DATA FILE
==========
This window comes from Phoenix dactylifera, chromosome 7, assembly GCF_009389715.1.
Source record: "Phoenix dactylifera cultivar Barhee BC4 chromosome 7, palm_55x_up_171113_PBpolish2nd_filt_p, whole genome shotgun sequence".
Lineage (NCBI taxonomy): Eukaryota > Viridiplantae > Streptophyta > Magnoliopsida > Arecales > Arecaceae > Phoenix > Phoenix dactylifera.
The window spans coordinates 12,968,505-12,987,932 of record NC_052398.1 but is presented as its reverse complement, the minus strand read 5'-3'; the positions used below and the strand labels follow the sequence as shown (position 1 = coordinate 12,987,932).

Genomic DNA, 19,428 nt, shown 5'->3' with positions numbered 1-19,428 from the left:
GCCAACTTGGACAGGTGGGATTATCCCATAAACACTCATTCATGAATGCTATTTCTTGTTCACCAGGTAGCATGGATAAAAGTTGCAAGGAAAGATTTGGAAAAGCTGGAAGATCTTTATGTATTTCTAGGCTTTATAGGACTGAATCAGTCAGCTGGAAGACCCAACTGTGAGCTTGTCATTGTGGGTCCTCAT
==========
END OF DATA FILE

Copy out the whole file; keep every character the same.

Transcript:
This window comes from Phoenix dactylifera, chromosome 7, assembly GCF_009389715.1.
Source record: "Phoenix dactylifera cultivar Barhee BC4 chromosome 7, palm_55x_up_171113_PBpolish2nd_filt_p, whole genome shotgun sequence".
Lineage (NCBI taxonomy): Eukaryota > Viridiplantae > Streptophyta > Magnoliopsida > Arecales > Arecaceae > Phoenix > Phoenix dactylifera.
The window spans coordinates 12,968,505-12,987,932 of record NC_052398.1 but is presented as its reverse complement, the minus strand read 5'-3'; the positions used below and the strand labels follow the sequence as shown (position 1 = coordinate 12,987,932).

Genomic DNA, 19,428 nt, shown 5'->3' with positions numbered 1-19,428 from the left:
GCCAACTTGGACAGGTGGGATTATCCCATAAACACTCATTCATGAATGCTATTTCTTGTTCACCAGGTAGCATGGATAAAAGTTGCAAGGAAAGATTTGGAAAAGCTGGAAGATCTTTATGTATTTCTAGGCTTTATAGGACTGAATCAGTCAGCTGGAAGACCCAACTGTGAGCTTGTCATTGTGGGTCCTCAT